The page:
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Diverse types of genetic variation converge on functional gene networks involved in schizophrenia

Nature Neuroscience volume 15, pages 17231728 (2012) | Download Citation

Abstract

Despite the successful identification of several relevant genomic loci, the underlying molecular mechanisms of schizophrenia remain largely unclear. We developed a computational approach (NETBAG+) that allows an integrated analysis of diverse disease-related genetic data using a unified statistical framework. The application of this approach to schizophrenia-associated genetic variations, obtained using unbiased whole-genome methods, allowed us to identify several cohesive gene networks related to axon guidance, neuronal cell mobility, synaptic function and chromosomal remodeling. The genes forming the networks are highly expressed in the brain, with higher brain expression during prenatal development. The identified networks are functionally related to genes previously implicated in schizophrenia, autism and intellectual disability. A comparative analysis of copy number variants associated with autism and schizophrenia suggests that although the molecular networks implicated in these distinct disorders may be related, the mutations associated with each disease are likely to lead, at least on average, to different functional consequences.

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Acknowledgements

We are grateful to all participating families and to clinical collaborators J.L. Roos and H. Pretorius, as well as to nursing sisters R. van Wyk, C. Botha and H. van den Berg for subject recruitment and evaluation. We would also like to sincerely thank M. Wigler, D. Geschwind, G. Fischbach and all members of the Vitkup laboratory for discussions. This work was supported in part by a grant from the Simons Foundation (SFARI award number SF51), US National Centers for Biomedical Computing (MAGNet) grant U54CA121852 to Columbia University, US National Institute of Mental Health grants MH061399 (to M.K.) and MH077235 (to J.A.G.) and the Lieber Center for Schizophrenia Research at Columbia University. S.R.G. was supported in part by US National Institute of General Medical Sciences training grant T32 GM082797. B.X. was partially supported by a US National Alliance for Research in Schizophrenia and Depression (NARSAD) Young Investigator Award.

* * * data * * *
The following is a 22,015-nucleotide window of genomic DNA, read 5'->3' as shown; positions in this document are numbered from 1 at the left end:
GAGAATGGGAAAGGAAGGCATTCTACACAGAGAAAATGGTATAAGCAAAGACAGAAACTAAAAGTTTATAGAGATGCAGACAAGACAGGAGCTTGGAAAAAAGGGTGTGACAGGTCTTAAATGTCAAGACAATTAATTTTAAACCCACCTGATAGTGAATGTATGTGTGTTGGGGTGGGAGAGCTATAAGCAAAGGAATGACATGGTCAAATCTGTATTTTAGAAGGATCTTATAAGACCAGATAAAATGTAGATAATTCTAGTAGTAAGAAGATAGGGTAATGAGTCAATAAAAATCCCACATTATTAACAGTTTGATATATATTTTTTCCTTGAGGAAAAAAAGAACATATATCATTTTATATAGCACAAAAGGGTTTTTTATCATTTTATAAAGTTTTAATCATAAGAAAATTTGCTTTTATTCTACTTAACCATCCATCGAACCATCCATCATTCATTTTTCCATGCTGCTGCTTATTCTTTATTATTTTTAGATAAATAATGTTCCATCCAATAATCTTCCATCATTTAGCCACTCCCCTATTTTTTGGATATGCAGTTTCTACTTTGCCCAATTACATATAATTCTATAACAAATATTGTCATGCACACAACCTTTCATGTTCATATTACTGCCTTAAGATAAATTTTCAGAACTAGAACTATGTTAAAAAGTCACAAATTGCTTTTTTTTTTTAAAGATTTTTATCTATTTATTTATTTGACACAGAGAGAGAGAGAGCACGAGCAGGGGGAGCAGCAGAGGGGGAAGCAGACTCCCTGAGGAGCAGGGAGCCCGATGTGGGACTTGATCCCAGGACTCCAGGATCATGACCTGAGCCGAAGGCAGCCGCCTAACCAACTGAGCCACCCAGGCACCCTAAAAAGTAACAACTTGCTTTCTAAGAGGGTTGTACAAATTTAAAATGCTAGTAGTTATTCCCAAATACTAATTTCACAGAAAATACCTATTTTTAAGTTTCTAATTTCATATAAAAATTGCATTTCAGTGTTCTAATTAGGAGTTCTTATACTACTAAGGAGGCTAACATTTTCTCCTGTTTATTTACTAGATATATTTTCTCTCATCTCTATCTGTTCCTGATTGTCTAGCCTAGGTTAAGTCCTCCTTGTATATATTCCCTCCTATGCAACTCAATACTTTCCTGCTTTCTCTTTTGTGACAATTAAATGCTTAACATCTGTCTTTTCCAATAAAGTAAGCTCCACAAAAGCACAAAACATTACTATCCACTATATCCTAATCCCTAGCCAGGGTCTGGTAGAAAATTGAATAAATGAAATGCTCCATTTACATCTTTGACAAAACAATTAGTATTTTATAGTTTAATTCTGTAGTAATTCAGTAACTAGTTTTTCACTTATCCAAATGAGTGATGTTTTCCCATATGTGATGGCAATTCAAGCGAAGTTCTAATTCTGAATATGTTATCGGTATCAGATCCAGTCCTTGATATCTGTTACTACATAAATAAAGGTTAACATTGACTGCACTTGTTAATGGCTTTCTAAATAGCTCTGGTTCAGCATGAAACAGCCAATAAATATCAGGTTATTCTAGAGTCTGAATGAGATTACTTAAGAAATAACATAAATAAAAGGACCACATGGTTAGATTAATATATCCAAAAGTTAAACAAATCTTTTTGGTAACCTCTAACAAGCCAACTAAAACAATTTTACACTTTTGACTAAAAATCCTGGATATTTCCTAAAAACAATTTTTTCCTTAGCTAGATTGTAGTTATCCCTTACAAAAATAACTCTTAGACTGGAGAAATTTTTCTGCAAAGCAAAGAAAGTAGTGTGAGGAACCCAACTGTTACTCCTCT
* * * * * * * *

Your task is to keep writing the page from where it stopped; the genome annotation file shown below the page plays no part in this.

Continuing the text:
Author information

Affiliations

  1. Center for Computational Biology and Bioinformatics, Columbia University, New York, New York, USA.

    • Sarah R Gilman
    • , Jonathan Chang
    • , Tejdeep S Bawa
    •  & Dennis Vitkup
  2. Department of Biomedical Informatics, Columbia University, New York, New York, USA.

    • Sarah R Gilman
    • , Jonathan Chang
    • , Tejdeep S Bawa
    •  & Dennis Vitkup
  3. Department of Psychiatry, Columbia University, New York, New York, USA.

    • Bin Xu
    •  & Maria Karayiorgou
  4. Department of Physiology & Cellular Biophysics, Columbia University, New York, New York, USA.

    • Joseph A Gogos
  5. Department of Neuroscience, Columbia University, New York, New York, USA.

    • Joseph A Gogos

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Contributions

S.R.G. and J.C. performed computational analysis, interpreted the results and wrote the manuscript. T.S.B. contributed to the computational analysis. B.X., J.A.G. and M.K. designed the study, contributed data, interpreted the results, and contributed to functional analysis and manuscript writing. D.V. designed the study, supervised the project, interpreted the results and wrote the manuscript.

Competing interests

The authors declare no competing financial interests.

Corresponding author

Correspondence to Dennis Vitkup.

Supplementary information

PDF files

  1. 1.

    Supplementary Text and Figures

    Supplementary Figures 1–4 and Supplementary Table 1

Excel files

  1. 1.

    Supplementary Table 2

    Gene Ontology (GO) terms associated with cluster genes using FuncAssociate.

  2. 2.

    Supplementary Table 3

    Gene Ontology (GO) terms associated with cluster genes using DAVID.

  3. 3.

    Supplementary Tables

    Supplementary Tables 4–6

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DOI

https://doi.org/10.1038/nn.3261